Arguments in favour of the Supreme Court ruling were made by various conservation groups, including Wildlife First, the Wildlife Trust of India, and Conservation Action Trust, among others. According to Debi Goenka, the leader of the latter group, tribal people’s encroachment on protected areas constitutes a threat to both the forests themselves and to the forest-dependent rivers of India. This can be seen as an environmentalist form of biopolitics: Indian society depends on its forests and rivers, and so to defend Indian society this minority group must be dispossessed of its lands. This can be seen all the more clearly when we compare Goenka’s statement with that of Stephen Corry, the director of Survival International, who claimed that the ruling constitutes “a death sentence… It will lead to wholesale misery, impoverishment, disease and death”.

 

In reality, claims – such as those made by Goenka – that tribal people threaten the environment are not only dangerous but also simply incorrect. Studies have found that indigenous groups know what is best for their local environments and are generally better at protecting it than even well-informed outsiders. Indeed, since protected areas are often turned into parks which are open to tourists, attempts to protect wildlife often serve to damage biodiversity. An example of this can be seen in attempts by African national parks and reserves to cater to tourists by breeding animals which tourists prefer to see, such as lions and elephants, beyond levels that the local environment can sustain. Aside from this, while indigenous people make up just 5% of the world’s population, the lands on which they live contain 80% of global biodiversity. This fact alone should be proof enough that tribal people such as the Adivasi do not constitute a threat to their environments but are beneficial to them. Free from outside influence and land exploitation, indigenous communities live far more harmoniously with nature than the majority of civilisations.

 

Yet despite this, it is almost always indigenous and tribal people who are dispossessed, often by force, by conservationist activities. The World Wildlife Fund has come under criticism recently for funding guards in protected areas who committed numerous atrocities such as torture, rape, and murder against tribal people they were attempting to force from their homes, only to then cover up these horrific human rights violations. This is evidence of overt violence being used against indigenous groups in the name of environmental protection: violence like that utilised by any other ideology, but here motivated by biopolitics and a claim to protect nature. Cases such as this are far from the exception: Survival International has long noted the pattern of conservationist activity involving acts of violence against tribal people. This does not bode well for the Adivasi people who are due to be forced from their lands by the end of July this year.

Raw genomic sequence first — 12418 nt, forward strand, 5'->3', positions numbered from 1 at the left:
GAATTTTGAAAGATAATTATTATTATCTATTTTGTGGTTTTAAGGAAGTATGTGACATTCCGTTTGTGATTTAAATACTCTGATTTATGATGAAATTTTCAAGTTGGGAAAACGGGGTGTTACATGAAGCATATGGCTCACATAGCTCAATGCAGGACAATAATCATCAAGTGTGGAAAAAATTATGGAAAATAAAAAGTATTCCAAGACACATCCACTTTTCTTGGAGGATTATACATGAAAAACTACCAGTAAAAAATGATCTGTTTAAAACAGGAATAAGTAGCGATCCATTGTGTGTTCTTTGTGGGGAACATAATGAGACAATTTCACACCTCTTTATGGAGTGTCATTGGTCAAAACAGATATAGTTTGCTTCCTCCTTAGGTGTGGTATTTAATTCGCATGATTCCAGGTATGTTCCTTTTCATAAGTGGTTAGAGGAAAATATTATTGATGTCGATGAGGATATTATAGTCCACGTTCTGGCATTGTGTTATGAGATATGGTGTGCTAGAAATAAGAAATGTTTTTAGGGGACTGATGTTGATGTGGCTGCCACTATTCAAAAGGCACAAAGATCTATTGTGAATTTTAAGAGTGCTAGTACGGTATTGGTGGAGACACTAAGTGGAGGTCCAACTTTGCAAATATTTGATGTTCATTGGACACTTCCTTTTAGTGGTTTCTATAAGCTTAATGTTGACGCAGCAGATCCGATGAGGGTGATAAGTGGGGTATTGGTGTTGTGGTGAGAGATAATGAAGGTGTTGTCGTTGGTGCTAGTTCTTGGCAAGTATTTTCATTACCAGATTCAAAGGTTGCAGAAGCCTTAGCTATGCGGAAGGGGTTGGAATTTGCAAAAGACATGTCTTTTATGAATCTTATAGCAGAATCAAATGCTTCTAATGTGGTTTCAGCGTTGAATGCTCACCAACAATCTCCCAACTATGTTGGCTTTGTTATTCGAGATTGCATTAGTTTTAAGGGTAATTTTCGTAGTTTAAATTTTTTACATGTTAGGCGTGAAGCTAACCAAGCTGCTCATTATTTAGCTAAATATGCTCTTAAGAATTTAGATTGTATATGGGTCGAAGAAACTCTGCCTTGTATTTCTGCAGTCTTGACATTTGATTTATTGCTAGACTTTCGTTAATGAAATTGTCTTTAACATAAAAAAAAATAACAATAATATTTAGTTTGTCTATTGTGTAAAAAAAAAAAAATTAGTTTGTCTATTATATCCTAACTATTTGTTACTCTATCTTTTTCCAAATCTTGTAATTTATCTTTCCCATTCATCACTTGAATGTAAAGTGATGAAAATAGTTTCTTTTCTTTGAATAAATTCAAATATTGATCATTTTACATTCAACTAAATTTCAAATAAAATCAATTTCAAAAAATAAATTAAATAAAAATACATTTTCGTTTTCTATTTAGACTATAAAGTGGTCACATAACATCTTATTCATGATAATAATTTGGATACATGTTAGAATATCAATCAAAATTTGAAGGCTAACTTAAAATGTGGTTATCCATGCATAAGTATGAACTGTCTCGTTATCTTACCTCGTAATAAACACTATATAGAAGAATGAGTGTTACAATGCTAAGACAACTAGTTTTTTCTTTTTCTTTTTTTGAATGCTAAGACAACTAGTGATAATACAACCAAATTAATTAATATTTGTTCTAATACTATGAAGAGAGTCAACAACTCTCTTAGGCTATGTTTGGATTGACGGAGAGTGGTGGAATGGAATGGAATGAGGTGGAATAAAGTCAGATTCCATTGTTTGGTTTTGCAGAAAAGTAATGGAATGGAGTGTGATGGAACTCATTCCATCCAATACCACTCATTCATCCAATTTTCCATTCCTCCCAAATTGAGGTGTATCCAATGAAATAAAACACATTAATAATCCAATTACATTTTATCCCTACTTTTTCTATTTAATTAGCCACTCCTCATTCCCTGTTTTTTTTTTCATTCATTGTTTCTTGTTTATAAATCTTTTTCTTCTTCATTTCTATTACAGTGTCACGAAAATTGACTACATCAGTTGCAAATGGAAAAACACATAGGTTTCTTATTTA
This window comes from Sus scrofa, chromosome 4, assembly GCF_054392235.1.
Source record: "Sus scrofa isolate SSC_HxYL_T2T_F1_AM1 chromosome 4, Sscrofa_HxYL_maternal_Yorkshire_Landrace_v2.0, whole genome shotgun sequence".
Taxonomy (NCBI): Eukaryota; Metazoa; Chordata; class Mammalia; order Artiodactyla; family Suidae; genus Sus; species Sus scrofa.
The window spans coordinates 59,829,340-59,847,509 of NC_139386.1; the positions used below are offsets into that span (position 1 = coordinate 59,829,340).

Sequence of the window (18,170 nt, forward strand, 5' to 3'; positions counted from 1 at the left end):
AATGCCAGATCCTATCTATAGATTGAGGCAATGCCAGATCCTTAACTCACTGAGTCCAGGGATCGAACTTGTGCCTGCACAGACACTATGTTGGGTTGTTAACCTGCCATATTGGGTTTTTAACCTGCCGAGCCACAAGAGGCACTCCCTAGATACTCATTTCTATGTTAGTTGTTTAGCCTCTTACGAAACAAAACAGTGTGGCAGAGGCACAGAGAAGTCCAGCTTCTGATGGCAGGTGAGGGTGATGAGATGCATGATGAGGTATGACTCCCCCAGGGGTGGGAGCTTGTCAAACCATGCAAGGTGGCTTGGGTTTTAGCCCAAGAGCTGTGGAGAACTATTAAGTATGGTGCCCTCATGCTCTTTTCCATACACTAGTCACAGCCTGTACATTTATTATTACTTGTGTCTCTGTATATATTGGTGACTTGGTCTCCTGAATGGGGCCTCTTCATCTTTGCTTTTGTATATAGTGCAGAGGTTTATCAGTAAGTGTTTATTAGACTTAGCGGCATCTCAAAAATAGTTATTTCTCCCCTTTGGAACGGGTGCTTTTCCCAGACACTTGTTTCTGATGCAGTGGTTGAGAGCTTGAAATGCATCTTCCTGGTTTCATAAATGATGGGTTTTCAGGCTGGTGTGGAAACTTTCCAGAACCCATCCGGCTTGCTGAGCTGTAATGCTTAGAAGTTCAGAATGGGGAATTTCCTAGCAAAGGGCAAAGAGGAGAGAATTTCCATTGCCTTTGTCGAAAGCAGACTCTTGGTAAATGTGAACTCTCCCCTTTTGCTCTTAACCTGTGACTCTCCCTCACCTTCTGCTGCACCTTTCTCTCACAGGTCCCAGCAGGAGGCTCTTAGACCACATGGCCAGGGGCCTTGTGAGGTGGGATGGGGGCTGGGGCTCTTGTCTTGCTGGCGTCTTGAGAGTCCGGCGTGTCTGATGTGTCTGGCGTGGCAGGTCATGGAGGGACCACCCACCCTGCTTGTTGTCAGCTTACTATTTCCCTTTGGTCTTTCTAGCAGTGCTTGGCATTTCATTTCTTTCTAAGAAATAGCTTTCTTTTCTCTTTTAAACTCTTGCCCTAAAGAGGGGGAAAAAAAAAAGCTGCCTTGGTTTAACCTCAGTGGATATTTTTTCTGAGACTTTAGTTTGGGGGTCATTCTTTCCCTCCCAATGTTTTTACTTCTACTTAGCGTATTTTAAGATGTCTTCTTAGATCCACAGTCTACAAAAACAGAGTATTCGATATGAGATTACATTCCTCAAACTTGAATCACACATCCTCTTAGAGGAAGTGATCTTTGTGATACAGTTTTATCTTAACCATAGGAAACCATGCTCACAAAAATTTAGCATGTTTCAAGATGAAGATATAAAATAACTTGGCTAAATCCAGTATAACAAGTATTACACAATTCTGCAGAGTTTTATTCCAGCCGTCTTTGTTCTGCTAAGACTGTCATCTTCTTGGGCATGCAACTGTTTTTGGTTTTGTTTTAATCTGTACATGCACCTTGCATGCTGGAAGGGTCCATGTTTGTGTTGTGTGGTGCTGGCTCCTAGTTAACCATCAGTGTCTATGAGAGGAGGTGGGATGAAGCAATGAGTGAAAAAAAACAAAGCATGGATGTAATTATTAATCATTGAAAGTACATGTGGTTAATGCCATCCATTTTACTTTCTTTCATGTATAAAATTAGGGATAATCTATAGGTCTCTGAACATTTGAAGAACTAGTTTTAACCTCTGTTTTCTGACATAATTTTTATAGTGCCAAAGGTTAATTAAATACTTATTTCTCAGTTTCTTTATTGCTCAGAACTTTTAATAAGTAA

To be clear, none of what I am saying here is meant to be an attack on environmentalism – the movement is broad and multifaceted, and in most instances utterly abhors violence and racism. Environmental protection and the prevention of global warming are among the most important tasks of our time. The goal of this article is not to undermine these tasks but is rather to point out that there is no necessary separation between environmental protection and human rights abuses. To deny this fact is dangerously naïve and will only allow such abuses to continue with impunity. Biopolitical threats can seep into many kinds of political activity, and this is why it is so vital that the environmentalist movement always keep the protection of human rights as one of its top priorities.